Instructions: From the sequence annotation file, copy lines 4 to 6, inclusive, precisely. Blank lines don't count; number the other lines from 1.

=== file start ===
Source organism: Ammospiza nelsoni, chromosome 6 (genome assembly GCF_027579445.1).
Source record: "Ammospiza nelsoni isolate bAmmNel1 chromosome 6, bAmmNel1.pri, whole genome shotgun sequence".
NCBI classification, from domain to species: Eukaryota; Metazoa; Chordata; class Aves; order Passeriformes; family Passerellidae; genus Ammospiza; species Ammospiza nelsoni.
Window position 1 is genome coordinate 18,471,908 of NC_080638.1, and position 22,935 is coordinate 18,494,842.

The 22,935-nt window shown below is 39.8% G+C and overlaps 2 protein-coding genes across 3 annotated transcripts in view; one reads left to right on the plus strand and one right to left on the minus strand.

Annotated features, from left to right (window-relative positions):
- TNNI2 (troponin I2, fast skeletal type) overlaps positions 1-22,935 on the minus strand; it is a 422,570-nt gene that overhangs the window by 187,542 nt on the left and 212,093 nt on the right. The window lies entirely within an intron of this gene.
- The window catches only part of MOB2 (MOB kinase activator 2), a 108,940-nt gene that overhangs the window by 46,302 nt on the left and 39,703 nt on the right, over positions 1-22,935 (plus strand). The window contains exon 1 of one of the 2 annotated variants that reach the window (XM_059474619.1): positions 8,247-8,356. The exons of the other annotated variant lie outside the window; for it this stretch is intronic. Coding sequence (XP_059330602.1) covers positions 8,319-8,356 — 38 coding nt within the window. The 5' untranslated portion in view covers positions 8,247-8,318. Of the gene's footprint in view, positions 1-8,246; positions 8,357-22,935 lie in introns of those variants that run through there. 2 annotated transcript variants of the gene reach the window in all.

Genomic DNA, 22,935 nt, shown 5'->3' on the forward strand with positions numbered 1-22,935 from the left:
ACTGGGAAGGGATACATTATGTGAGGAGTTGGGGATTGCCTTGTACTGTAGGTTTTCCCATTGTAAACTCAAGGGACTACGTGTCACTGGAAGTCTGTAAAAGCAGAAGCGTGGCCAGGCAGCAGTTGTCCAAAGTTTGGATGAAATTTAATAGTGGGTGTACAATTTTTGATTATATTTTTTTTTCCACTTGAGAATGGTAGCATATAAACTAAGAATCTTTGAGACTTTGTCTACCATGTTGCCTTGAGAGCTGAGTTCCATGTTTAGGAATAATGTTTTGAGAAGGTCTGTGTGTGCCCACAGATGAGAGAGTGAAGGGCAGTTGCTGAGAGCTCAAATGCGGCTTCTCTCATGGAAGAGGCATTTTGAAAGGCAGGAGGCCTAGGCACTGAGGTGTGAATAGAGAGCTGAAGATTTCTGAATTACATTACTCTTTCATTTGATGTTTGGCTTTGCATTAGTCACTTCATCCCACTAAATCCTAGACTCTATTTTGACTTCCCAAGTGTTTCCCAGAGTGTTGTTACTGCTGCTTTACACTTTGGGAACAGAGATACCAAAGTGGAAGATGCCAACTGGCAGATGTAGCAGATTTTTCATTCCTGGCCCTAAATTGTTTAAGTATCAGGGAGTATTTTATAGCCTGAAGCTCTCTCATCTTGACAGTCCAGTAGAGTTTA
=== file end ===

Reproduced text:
Window position 1 is genome coordinate 18,471,908 of NC_080638.1, and position 22,935 is coordinate 18,494,842.

The 22,935-nt window shown below is 39.8% G+C and overlaps 2 protein-coding genes across 3 annotated transcripts in view; one reads left to right on the plus strand and one right to left on the minus strand.

Annotated features, from left to right (window-relative positions):